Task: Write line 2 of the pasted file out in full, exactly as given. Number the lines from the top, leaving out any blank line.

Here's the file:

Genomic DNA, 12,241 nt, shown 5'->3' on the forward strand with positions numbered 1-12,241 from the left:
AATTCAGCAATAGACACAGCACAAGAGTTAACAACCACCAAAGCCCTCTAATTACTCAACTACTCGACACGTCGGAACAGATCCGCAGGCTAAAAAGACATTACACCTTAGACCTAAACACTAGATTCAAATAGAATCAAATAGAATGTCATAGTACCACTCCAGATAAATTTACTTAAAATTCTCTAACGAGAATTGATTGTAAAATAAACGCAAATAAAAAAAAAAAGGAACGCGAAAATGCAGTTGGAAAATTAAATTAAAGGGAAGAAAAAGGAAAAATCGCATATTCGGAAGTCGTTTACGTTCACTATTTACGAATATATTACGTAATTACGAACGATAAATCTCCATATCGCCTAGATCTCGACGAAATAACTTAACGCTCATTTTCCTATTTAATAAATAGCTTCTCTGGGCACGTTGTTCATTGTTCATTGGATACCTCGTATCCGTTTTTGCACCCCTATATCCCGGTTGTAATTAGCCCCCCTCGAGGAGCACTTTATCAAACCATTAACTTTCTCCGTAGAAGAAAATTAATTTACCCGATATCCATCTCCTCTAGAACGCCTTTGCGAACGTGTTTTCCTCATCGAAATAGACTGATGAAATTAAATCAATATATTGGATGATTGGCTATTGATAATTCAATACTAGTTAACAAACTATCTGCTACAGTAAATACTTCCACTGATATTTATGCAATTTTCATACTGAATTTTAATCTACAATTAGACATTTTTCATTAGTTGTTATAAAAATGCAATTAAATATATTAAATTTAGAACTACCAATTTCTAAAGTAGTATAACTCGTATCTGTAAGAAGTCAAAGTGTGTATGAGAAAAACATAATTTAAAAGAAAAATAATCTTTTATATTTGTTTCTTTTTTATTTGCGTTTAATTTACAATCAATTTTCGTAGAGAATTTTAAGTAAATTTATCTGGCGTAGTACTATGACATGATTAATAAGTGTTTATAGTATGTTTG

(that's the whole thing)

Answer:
AATTCAGCAATAGACACAGCACAAGAGTTAACAACCACCAAAGCCCTCTAATTACTCAACTACTCGACACGTCGGAACAGATCCGCAGGCTAAAAAGACATTACACCTTAGACCTAAACACTAGATTCAAATAGAATCAAATAGAATGTCATAGTACCACTCCAGATAAATTTACTTAAAATTCTCTAACGAGAATTGATTGTAAAATAAACGCAAATAAAAAAAAAAAGGAACGCGAAAATGCAGTTGGAAAATTAAATTAAAGGGAAGAAAAAGGAAAAATCGCATATTCGGAAGTCGTTTACGTTCACTATTTACGAATATATTACGTAATTACGAACGATAAATCTCCATATCGCCTAGATCTCGACGAAATAACTTAACGCTCATTTTCCTATTTAATAAATAGCTTCTCTGGGCACGTTGTTCATTGTTCATTGGATACCTCGTATCCGTTTTTGCACCCCTATATCCCGGTTGTAATTAGCCCCCCTCGAGGAGCACTTTATCAAACCATTAACTTTCTCCGTAGAAGAAAATTAATTTACCCGATATCCATCTCCTCTAGAACGCCTTTGCGAACGTGTTTTCCTCATCGAAATAGACTGATGAAATTAAATCAATATATTGGATGATTGGCTATTGATAATTCAATACTAGTTAACAAACTATCTGCTACAGTAAATACTTCCACTGATATTTATGCAATTTTCATACTGAATTTTAATCTACAATTAGACATTTTTCATTAGTTGTTATAAAAATGCAATTAAATATATTAAATTTAGAACTACCAATTTCTAAAGTAGTATAACTCGTATCTGTAAGAAGTCAAAGTGTGTATGAGAAAAACATAATTTAAAAGAAAAATAATCTTTTATATTTGTTTCTTTTTTATTTGCGTTTAATTTACAATCAATTTTCGTAGAGAATTTTAAGTAAATTTATCTGGCGTAGTACTATGACATGATTAATAAGTGTTTATAGTATGTTTG